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Libertia peregrinans, commonly known as New Zealand Iris or Orange Libertia, is a striking perennial plant native to New Zealand and is known for its unique coppery-orange foliage and delicate white flowers. 



  • Growth Habit: Libertia peregrinans forms clumps of narrow, sword-like leaves that grow in a fan-like arrangement. The leaves are rigid and arching, with a distinctive coppery-orange color, especially in the colder months.
  • Flowers: In spring to early summer, this plant produces delicate, star-shaped white flowers that have yellow centers. The flowers are held on slender stalks above the foliage and add to the overall attractiveness of the plant.
  • Berries: After flowering, Libertia peregrinans may develop small, orange to red berries. The berries are not commonly seen on cultivated plants.


Growing Conditions:


  • Sunlight: New Zealand Iris prefers full sun to partial shade. It typically grows well in areas with ample sunlight, especially in cooler climates.
  • Soil: This plant prefers well-draining, fertile soil. It can tolerate a range of soil types, including sandy, loamy, or clay soils.
  • Watering: Libertia peregrinans prefers consistent moisture but is relatively drought-tolerant once established. Regular watering during dry spells will help maintain its health and growth.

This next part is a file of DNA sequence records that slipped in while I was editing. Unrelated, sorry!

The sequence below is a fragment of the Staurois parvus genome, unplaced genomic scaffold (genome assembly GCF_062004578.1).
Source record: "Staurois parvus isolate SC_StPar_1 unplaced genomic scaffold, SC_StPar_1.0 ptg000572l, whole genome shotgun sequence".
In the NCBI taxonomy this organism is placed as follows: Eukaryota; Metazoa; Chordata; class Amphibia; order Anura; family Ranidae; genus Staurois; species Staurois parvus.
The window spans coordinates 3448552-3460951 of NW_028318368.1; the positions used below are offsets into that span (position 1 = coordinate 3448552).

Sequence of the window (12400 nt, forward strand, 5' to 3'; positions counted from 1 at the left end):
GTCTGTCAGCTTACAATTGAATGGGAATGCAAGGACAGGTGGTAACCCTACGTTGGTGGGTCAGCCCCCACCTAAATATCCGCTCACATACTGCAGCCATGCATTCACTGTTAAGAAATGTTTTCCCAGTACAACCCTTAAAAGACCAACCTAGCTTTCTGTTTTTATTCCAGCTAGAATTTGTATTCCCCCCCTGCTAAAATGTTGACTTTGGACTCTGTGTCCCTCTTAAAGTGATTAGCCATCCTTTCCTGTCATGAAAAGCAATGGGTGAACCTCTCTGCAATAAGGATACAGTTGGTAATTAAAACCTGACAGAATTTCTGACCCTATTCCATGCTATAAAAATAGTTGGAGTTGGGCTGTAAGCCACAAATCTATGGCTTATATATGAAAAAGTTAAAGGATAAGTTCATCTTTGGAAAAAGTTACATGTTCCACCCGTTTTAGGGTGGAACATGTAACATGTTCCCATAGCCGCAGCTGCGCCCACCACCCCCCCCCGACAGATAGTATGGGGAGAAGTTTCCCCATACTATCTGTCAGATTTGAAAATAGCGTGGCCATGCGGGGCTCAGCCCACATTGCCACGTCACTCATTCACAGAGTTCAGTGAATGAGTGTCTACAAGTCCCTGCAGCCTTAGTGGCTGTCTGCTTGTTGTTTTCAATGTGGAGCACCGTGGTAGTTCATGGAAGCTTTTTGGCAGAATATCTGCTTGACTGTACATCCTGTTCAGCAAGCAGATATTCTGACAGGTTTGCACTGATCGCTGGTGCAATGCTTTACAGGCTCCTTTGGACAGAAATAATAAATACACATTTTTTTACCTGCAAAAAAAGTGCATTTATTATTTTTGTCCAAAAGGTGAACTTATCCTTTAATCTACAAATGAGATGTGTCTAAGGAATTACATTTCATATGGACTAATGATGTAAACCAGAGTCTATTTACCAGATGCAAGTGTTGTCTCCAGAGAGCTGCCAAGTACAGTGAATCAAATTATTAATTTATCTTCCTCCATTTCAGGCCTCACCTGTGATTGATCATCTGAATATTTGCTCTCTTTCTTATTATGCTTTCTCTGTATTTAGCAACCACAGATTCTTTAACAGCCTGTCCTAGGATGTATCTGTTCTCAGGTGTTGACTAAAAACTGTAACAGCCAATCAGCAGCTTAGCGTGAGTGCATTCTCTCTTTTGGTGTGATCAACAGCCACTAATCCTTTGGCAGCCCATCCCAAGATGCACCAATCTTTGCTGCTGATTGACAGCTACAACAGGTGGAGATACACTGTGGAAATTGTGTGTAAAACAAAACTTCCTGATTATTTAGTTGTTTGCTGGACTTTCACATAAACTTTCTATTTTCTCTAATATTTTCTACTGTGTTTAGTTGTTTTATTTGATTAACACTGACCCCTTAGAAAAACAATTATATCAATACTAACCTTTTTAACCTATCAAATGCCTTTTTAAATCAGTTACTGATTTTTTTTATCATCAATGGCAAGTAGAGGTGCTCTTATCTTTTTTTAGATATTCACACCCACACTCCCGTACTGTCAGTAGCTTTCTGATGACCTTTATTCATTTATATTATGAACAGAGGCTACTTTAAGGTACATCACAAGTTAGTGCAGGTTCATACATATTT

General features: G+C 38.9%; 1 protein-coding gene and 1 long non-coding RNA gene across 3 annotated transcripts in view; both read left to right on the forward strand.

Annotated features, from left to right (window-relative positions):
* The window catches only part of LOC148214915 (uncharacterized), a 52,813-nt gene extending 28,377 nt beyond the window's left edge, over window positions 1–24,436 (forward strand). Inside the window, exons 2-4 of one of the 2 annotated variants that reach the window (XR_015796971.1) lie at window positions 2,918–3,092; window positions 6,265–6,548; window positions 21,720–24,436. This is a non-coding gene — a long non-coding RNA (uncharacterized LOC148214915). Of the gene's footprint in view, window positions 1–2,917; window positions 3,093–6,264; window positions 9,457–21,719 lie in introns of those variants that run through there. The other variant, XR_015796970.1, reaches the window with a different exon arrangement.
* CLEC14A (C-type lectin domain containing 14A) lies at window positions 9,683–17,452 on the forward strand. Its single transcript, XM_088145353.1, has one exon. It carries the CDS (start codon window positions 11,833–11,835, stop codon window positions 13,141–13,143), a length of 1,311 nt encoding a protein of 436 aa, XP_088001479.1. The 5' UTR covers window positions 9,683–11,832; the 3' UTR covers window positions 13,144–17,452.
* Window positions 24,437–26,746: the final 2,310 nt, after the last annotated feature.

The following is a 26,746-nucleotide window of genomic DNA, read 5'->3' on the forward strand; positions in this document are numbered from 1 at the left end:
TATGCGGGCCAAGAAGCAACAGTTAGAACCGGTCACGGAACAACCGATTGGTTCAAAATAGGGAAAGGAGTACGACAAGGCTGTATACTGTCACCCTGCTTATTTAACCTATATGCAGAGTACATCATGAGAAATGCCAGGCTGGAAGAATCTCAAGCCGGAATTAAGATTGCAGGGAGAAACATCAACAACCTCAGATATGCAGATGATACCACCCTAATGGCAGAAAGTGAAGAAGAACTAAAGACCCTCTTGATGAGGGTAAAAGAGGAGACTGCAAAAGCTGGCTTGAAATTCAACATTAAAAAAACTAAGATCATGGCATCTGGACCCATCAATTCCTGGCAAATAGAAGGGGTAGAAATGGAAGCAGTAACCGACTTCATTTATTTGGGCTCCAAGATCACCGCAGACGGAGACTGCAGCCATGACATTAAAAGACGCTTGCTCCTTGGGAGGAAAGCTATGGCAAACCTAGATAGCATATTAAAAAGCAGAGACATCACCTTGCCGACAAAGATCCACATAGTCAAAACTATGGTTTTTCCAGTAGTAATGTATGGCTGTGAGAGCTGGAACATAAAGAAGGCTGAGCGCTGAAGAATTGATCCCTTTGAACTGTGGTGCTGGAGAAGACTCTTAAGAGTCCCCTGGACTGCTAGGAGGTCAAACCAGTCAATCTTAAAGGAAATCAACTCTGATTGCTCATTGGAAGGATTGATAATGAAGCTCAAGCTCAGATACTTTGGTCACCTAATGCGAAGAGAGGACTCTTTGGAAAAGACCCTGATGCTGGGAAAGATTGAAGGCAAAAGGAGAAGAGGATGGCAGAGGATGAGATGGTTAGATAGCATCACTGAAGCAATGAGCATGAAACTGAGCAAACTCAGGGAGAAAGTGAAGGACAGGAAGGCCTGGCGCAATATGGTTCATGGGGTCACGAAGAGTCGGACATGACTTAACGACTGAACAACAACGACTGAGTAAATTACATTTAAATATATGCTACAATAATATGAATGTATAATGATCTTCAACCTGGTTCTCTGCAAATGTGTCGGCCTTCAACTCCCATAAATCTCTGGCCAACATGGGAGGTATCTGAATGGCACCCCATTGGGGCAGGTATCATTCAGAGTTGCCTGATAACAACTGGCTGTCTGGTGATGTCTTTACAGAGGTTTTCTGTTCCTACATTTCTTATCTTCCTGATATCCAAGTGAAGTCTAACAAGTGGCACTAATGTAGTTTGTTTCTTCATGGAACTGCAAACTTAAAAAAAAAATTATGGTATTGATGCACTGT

• Temperature: This plant is well-suited for temperate climates and can tolerate light frosts. It is not suitable for extremely cold or freezing temperatures.
  • Maintenance: New Zealand Iris is generally low-maintenance. Remove any dead or damaged leaves to keep the clumps looking tidy. Propagation can be done by division of established clumps.


Libertia peregrinans is a popular ornamental plant in New Zealand gardens and landscaping projects due to its stunning coppery-orange foliage and delicate white flowers. Its striking appearance makes it an eye-catching focal point in garden landscapes, and its fan-like leaves add texture and interest to mixed plantings. Additionally, its flowers attract pollinators, making it valuable for supporting local wildlife. As a native New Zealand plant, it also contributes to the preservation of local ecosystems and supports native wildlife. New Zealand Iris is well-suited for use in borders, mass plantings, or as an ornamental feature in rock gardens or containers.

Libertia peregrinans (NZ iris)

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